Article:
SALT LAKE CITY — An elite search and rescue team in Utah was put on alert this week after a tornado blew through Oklahoma on Monday.
The team did not deploy, but similar teams have spent the past few days wading through storm rubble, looking for survivors.
Utah Task Force 1 is one of 28 federal teams with the tools and expertise to save people after major disasters. The task force is made up of firefighters who are used to dealing with difficult situations, and the dogs on the force are highly trained in live recovery.
Gear for all 210 members of the team is ready to load and go. This week, they waited as a back-up team.
"We train and we train and retrain, but when you get there and see the physical horror of what's happened there, it's hard on everyone,” said Bill Brass, program manager of Utah Task Force 1.
They deployed to ground zero after the terrorist attacks of 9/11 and to the Gulf Coast after hurricanes Katrina and Rita.
In Oklahoma this week, three teams responded.
"Texas Task Force 1 had cleared 330 structures in a 24-hour period, and that's phenomenal,” Brass said.
They have limited time to save people buried in buildings, he said.
"They go through really quickly. If they make contact with anyone, if survivors are there or they hear voices from anyone, they document all of that and rescue anybody they can immediately,” Brass said.
The teams repeat the search twice, removing the dead after saving the living. All of that work is now complete in Oklahoma.
"We have a lot of technical equipment, and we have the expertise to be able to breach, break and burn through materials that your normal first responders would not be able to,” Brass said.
The team keeps its cache of emergency supplies and equipment in a warehouse in West Jordan. Team members regularly train with the equipment, which is worth $4.5 million. They have everything they need to be self-sufficient for 72 hours during a rescue operation.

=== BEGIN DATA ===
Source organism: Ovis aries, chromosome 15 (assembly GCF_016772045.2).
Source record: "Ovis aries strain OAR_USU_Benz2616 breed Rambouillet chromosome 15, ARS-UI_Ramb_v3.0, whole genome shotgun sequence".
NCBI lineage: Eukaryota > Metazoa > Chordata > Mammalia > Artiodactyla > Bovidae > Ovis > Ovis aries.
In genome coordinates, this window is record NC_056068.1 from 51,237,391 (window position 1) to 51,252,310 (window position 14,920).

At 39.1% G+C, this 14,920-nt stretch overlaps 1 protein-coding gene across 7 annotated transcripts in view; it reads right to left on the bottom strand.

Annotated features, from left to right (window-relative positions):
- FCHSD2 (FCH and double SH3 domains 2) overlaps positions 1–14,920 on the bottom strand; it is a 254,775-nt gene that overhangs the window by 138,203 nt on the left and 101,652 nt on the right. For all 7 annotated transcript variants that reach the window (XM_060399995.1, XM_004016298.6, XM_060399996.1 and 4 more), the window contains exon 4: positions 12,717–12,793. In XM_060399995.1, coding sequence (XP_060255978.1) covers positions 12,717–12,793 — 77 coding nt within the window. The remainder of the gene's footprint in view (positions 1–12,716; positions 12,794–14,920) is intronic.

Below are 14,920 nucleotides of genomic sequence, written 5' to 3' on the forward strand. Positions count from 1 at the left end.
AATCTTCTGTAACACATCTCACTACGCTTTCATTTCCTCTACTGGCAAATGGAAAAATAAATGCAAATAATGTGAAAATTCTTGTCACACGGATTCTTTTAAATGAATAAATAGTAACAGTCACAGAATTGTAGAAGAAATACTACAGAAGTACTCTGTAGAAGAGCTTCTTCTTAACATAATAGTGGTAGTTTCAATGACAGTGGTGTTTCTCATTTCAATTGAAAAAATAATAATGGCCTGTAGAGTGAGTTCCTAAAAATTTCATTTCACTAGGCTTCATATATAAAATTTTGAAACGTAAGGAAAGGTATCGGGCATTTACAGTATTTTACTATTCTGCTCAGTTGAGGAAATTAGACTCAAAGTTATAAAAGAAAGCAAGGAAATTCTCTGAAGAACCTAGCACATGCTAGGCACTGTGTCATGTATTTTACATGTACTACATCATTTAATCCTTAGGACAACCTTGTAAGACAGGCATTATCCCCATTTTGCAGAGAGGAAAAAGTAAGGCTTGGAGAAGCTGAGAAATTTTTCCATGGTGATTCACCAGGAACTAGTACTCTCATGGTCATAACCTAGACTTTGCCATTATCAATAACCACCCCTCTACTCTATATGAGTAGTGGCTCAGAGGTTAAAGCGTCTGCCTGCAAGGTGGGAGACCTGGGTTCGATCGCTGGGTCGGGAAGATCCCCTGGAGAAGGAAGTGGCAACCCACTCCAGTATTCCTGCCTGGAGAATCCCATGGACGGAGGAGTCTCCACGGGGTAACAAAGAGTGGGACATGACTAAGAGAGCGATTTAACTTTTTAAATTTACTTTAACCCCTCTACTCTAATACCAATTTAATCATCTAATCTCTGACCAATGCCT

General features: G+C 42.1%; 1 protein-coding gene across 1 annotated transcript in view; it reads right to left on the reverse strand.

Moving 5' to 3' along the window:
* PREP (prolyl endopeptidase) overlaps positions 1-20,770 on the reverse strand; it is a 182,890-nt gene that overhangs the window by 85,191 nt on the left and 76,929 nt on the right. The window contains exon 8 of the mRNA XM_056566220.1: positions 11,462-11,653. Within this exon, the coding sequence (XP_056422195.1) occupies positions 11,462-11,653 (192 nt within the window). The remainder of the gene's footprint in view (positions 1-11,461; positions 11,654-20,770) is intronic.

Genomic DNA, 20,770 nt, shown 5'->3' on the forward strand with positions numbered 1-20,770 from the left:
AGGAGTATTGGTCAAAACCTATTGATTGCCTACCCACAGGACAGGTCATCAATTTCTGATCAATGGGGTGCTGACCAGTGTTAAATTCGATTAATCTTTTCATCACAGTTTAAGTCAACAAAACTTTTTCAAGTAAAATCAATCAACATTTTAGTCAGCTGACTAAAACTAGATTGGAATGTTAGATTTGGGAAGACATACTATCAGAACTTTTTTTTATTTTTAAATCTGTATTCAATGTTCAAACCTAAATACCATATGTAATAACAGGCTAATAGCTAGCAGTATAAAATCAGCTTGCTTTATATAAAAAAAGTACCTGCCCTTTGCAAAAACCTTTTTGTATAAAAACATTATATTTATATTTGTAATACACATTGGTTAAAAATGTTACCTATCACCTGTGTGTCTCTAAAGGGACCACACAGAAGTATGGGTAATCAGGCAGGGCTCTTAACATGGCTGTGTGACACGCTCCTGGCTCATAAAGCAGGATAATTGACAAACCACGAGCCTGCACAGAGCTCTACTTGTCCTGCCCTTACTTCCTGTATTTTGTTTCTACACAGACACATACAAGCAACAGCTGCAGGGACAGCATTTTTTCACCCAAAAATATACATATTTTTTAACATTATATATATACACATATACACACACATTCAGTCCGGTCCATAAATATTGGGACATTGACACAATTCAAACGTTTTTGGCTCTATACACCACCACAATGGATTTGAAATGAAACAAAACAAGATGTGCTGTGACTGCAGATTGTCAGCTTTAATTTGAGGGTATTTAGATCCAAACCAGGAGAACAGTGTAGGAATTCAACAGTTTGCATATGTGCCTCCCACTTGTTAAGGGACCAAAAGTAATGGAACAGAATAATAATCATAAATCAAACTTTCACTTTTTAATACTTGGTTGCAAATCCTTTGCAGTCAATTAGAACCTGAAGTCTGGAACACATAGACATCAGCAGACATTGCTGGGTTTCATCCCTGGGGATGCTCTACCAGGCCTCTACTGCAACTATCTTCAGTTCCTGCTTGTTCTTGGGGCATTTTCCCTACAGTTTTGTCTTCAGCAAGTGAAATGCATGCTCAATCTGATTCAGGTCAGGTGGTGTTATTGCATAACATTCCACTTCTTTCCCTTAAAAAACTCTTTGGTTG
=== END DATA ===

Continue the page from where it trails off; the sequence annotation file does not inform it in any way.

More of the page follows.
The team keeps two 50-foot-long semitrailers ready to go, partially loaded with equipment. The trucks have food and water in the back, as well as some of the team's cutting tools for busting and breaching into concrete and large structures.
Team members' mandate is to be ready to go and out the door in four to six hours. A year ago, when they did a training exercise, they were out the door in four hours and six minutes.
But this team does not deploy often because Utah is geographically isolated.
"We are not on the coast where there are hurricanes,” Brass said. “We don't get very many tornadoes in this area. We are ready to go at any time, and that's the hard part, keeping them always ready. But when nothing happens, it's very frustrating."
Utah Task Force 1 was sent to Logan in 2009 when a mudslide buried a home, killing three people. Despite the few deployments, the program manager is confident in the team's proficiency. In the event of an earthquake, these specialists are the ones Utahns will really count on.
“We do training on a regular basis, and I’ve seen these guys perform in the field,” Brass said, “and I have no doubt they are going to do a great job.”
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